Distribution and transportation of dissolved organic carbon in the soil of Chinese fir plantations.
Yu, Yuanchun*,1, Wang, Geoff 2, 1 Faculty of Forest Resources and Environmental Sceince, Nanjing, China2 Department of Forestry and Natural Resources, Clemson, SC, USA
ABSTRACT- Leaching of dissolved organic carbon (DOC) and the associated nutrient elements can be a significant form of loss from Chinese fir (Cunninghamia lanceolata) plantations due to intensive cultural treatments. We studied the distribution and transportation of DOC in soils and soil percolating water in recently planted, young, and mature Chinese fir stands in southeastern China. Soil samples were collected from 0-20, 20-40 and 40-60 cm in each stand. Soil percolating water was collected with non-suction lysimeters installed at the mid-slope in a line perpendicular to the slope at the depth of 20, 40, and 60 cm. DOC concentrations in the soils ranged from 16.4 to 92.6 mg kg-1 (mean = 46.2 mg kg-1), with recently planted > mature > young stands. DOC concentrations decreased with increasing soil depth and were strongly correlated with soil bulk density (r2 =0.711) and concentrations of total organic matter (r2 = 0.569), total N (r2 = 0.602), and available P (r2 =0.711) in soils. DOC concentrations in soil percolating water ranged from 6.08 to 21.05 mg L-1 (mean = 12.76 mg L-1), decreasing with increasing soil depth. The DOC concentration of the young stand remained the lowest regardless of measuring time. However, the DOC concentration of the recently planted stand was the greatest in May while the DOC concentration of the mature stand was greatest in July when compared to other plantations. DOC concentrations were highly correlated with total nitrogen (r2 = 0.369) and free iron (r2 = 0.598) concentrations while the amounts of DOC were closely related to the amounts of organic carbon (r2 = 0.829), N (r2 = 0.721), and P (r2 = 0.377), suggesting the important influence of DOC on the transportation of other elements, especially nutrient elements, in the soil.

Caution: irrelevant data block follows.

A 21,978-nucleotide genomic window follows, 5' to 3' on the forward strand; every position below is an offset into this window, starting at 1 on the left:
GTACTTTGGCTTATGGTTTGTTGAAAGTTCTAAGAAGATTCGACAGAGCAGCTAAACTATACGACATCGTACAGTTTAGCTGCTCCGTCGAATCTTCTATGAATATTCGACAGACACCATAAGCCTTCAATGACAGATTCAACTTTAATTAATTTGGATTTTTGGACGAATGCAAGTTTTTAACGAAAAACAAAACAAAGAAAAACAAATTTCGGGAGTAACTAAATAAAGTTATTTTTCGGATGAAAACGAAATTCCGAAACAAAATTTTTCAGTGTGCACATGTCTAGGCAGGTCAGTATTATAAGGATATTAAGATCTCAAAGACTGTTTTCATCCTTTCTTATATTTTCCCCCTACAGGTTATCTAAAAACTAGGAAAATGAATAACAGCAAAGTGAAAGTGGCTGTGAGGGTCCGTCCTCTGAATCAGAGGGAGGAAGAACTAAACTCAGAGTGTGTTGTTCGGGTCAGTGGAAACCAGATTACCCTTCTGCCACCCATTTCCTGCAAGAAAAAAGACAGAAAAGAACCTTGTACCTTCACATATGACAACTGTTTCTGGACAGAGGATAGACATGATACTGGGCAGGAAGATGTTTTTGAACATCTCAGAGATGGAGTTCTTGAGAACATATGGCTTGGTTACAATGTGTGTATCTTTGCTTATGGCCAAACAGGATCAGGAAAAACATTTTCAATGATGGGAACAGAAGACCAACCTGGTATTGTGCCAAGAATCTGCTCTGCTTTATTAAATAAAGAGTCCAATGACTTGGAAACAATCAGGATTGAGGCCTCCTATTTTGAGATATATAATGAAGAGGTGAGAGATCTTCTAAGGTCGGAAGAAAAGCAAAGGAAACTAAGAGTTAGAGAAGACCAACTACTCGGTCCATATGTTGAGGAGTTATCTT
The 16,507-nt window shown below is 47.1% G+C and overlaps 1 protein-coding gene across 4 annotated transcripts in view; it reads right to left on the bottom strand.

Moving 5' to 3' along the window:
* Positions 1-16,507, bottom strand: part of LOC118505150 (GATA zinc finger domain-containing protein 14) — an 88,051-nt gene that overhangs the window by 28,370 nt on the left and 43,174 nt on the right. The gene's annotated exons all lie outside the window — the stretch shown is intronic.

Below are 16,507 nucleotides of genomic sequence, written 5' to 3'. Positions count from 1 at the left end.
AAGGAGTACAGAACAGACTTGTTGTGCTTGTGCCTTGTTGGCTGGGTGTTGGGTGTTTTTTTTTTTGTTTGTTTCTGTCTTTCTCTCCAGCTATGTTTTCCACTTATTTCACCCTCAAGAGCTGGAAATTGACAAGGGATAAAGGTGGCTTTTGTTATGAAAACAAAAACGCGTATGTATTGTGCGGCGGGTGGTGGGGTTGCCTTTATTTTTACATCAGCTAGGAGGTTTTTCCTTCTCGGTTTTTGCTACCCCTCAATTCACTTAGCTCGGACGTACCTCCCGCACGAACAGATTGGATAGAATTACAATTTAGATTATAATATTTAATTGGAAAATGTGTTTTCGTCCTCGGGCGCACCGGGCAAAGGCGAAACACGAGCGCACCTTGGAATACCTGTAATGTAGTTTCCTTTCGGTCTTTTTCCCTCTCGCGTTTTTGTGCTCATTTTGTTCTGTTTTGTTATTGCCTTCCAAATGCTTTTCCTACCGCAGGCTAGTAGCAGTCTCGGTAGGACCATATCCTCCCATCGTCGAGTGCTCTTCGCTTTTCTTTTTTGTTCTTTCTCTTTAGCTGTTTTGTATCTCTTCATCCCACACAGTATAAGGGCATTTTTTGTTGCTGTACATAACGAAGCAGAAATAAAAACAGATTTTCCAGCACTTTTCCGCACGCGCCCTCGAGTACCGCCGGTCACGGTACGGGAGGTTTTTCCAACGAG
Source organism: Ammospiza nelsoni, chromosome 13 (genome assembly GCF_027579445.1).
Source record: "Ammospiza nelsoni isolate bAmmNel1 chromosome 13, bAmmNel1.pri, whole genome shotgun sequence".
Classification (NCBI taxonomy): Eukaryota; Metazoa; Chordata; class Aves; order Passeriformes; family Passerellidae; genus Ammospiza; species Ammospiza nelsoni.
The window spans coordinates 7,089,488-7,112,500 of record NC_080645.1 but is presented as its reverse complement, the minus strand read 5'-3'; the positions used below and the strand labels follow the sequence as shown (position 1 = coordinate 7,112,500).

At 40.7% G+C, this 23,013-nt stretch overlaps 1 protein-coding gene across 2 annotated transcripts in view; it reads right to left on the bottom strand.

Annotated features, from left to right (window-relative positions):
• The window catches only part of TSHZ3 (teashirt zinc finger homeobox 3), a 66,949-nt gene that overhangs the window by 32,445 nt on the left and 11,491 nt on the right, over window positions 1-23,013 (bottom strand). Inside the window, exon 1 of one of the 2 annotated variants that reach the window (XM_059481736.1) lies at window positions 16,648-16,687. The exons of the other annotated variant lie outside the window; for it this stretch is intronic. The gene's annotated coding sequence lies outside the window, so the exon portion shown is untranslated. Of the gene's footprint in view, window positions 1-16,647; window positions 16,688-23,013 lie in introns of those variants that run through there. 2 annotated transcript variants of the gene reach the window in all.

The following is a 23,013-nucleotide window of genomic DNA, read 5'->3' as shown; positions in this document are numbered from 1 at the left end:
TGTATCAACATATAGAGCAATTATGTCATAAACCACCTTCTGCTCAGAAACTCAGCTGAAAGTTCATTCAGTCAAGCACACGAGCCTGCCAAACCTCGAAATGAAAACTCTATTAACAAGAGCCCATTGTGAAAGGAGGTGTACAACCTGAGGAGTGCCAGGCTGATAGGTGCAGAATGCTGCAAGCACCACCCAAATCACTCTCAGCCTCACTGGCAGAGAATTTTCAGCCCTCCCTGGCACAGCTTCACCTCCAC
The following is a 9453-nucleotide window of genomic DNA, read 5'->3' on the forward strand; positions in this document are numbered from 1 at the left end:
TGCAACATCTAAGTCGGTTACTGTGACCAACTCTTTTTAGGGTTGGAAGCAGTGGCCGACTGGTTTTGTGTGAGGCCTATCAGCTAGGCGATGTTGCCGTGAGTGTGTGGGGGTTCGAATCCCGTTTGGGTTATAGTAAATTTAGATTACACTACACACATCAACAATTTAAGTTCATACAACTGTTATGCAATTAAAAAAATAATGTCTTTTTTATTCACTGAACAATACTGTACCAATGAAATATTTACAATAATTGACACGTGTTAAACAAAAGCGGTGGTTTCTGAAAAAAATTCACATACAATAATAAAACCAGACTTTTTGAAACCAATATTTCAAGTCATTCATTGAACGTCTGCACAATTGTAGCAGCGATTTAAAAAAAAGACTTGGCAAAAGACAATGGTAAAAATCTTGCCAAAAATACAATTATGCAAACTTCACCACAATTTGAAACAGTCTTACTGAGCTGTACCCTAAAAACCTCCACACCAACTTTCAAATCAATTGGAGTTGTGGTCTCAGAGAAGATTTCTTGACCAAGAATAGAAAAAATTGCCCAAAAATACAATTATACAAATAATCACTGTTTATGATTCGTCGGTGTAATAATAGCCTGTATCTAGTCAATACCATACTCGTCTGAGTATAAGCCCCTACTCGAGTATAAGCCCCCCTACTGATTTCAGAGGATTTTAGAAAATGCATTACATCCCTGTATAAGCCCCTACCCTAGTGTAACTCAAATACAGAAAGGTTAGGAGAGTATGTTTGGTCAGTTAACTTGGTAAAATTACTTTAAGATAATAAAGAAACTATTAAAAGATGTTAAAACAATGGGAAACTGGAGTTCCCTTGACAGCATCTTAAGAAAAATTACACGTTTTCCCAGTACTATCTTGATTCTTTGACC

Key words: Forest soil, DOC, Cunninghamia lanceolata, Lysimeter
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